< We now have electronic navigation, cell phones to charge, laptops to use, a tv to keep up with the news and my favorite shows, refrigeration, ice maker, heat, AC if you cruise south, hair dryers for the admiral, perhaps an electric stove and oven, lighting and on and on. >

These are all items that can be handled many ways.

A noisemaker to charge a cellphone?
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Old 09-02-2013, 11:00 AM   #49
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Ha, ha. That's really funny. You forgot about the hot shower. Oh, let me guess, you have one of those solar water bags you leave in the sun.
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Old 09-02-2013, 11:17 AM   #50
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So there you have it OP - for comfort, convenience, all systems battery charging, safety and charging your cell phone buy a boat with a genset. Don't forget to isolate the genset's starting battery from all other loads or your wife's hair dryer or kids late night TV watching could render the above niceties moot.
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Old 09-02-2013, 03:36 PM   #51
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Genset: another engine and its related paraphernalia to acquire, maintain, fail, and repair.
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Old 09-02-2013, 04:27 PM   #52
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And to provide things nothing else on a reasonable sized boat can manage easily.

About 2 hrs maintenance per year...maybe an extra 2 hrs every 2-3 years for cyclical maintenance.....product lasts decades with minimal care.....the portable Hondas are even less maintenance.

Anyone that doesn't use air conditioning/heat on a regular basis and lives aboard or cruises extensively....doesn't get it...most of the rest of us understand.
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Old 09-02-2013, 04:33 PM   #53
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... and most of you have twin propulsion engines and a flying bridge. That's OK with me. I'm used to being in the minority.
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Old 09-02-2013, 04:38 PM   #54
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venture out of the SF area on something other than a cruise ship and then let's talk about luxuries/necessities.
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Old 09-02-2013, 04:56 PM   #55
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venture out of the SF area on something other than a cruise ship and then let's talk about luxuries/necessities.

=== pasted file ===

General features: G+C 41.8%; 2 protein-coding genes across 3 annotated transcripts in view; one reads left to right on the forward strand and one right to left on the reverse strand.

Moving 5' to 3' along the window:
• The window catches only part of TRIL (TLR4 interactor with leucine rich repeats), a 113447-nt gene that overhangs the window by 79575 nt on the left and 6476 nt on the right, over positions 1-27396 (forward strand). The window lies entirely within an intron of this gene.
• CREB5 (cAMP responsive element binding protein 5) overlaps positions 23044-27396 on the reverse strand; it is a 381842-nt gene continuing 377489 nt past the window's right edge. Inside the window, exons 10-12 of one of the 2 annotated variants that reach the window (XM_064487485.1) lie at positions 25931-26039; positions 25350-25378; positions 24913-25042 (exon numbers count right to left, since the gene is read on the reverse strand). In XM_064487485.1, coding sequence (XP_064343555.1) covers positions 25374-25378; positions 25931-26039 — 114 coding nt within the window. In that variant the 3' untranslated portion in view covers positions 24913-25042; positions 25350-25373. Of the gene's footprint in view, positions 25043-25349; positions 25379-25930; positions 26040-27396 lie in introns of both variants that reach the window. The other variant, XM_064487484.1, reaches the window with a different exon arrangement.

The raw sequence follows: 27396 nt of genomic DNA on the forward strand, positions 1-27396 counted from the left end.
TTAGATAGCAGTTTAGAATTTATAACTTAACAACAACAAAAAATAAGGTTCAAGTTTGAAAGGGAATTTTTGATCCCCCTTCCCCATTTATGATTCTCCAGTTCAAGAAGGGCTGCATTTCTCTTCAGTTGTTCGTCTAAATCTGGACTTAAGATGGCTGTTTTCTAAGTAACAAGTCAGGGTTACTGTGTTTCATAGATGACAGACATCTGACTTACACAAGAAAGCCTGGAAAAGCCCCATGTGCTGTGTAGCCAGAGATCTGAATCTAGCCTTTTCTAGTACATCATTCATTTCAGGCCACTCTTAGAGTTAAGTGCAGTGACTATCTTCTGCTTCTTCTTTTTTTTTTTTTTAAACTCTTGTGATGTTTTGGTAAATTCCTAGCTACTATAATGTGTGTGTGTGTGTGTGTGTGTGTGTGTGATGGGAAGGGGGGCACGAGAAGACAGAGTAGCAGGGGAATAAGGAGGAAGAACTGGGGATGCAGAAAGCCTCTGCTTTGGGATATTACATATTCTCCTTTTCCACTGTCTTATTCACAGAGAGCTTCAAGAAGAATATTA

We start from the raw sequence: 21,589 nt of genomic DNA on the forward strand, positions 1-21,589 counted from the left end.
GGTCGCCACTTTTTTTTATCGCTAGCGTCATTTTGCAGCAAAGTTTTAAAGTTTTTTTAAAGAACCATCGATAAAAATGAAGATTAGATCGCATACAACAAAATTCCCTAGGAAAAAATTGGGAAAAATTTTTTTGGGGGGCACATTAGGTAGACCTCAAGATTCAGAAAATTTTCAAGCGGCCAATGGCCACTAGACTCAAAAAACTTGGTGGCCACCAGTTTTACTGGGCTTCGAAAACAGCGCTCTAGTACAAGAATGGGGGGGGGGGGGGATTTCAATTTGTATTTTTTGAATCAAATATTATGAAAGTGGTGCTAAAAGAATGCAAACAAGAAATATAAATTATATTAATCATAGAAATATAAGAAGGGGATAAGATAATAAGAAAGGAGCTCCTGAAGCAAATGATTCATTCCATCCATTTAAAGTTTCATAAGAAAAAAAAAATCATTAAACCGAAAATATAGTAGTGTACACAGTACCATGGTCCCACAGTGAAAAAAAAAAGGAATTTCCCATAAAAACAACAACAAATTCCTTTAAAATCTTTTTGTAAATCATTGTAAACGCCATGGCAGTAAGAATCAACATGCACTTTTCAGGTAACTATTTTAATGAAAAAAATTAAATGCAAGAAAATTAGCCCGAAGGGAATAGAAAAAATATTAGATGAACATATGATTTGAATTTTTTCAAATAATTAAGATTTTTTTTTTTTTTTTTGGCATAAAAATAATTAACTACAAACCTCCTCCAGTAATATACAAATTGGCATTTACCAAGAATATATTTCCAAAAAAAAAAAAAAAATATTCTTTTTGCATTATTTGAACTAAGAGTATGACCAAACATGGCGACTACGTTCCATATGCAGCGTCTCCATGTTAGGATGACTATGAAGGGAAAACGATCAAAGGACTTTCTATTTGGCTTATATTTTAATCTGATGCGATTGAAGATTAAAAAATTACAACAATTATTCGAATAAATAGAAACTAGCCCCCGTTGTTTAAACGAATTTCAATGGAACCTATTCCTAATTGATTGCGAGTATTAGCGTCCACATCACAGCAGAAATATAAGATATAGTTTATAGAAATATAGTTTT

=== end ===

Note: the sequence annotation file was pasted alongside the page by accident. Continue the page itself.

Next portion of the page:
Good point!
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Old 09-02-2013, 05:09 PM   #56
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Can you believe it? Some people think they need an all-electric kitchen to feel at home on a boat!

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Old 09-03-2013, 06:36 AM   #57
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>About 2 hrs maintenance per year...maybe an extra 2 hrs every 2-3 years for cyclical maintenance.....product lasts decades with minimal care.....the portable Hondas are even less maintenance.<

Some noisemakers I have seen take 2 hours to get the sound box open enough to do a by Da Book service.

Perhaps we can kill this fantasy with a Total Genset Cost per hour or per KW posting.

My Eyeball is about $10 per hour of operation ,all up costs.

Yes the better gas units like the Honda are far better per hour..
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Old 09-03-2013, 07:25 AM   #58
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Per hour operating costs (US dollars) of Bay Pelican's 8kw 27 year old Westerbeke:

Fuel: $4.50
Impeller .15
Oil filter .06
Oil .20
Racor .35
Fuel filters .20
Heat Exch .80
Coolant .03

Total $6.39 per hour

These are just the everyday items. In the last 15 years I have spent $7,000 (US) on repairs, most of it when the AC portion of the generator had to be replaced.

With this in mind, I love my solar panels and wind generator, and using two chargers load my generator when it is operating.

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Old 09-03-2013, 01:44 PM   #59
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Per hour operating costs (US dollars) of Bay Pelican's 8kw 27 year old Westerbeke:

Fuel: $4.50
Impeller .15
Oil filter .06
Oil .20
Racor .35
Fuel filters .20
Heat Exch .80
Coolant .03
Total $6.39 per hour
I thought about doing this too, but since you took care of it I can adjust for the difference in fuel cost and I am good!!! I'm not sure of the fuel usage per hour. Not enough load, no AC, is usually the issue for me, so I think I'm less. But I'll go with your 1 gal per hour.

Onan 7.5 kw 36 years old
Total $5.65 per hour

p.s. All routine maintenance, coolant, checking and changing oil, and all filters is performed by opening the sound shield front service panel. Turn five twist clips and lift the panel off. if you need access to the starter, the back panel is eight twist lock machine screws and is less than 5 minutes to remove.
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Old 09-03-2013, 02:50 PM   #60
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Originally Posted by Bay Pelican View Post
Per hour operating costs (US dollars) of Bay Pelican's 8kw 27 year old Westerbeke:

Fuel: $4.50
Impeller .15
Oil filter .06
Oil .20
Racor .35
Fuel filters .20
Heat Exch .80
Coolant .03

Total $6.39 per hour

These are just the everyday items. In the last 15 years I have spent $7,000 (US) on repairs, most of it when the AC portion of the generator had to be replaced.

With this in mind, I love my solar panels and wind generator, and using two chargers load my generator when it is operating.

Marty
Really? That's approaching the per-hour propulsion cost of the Coot.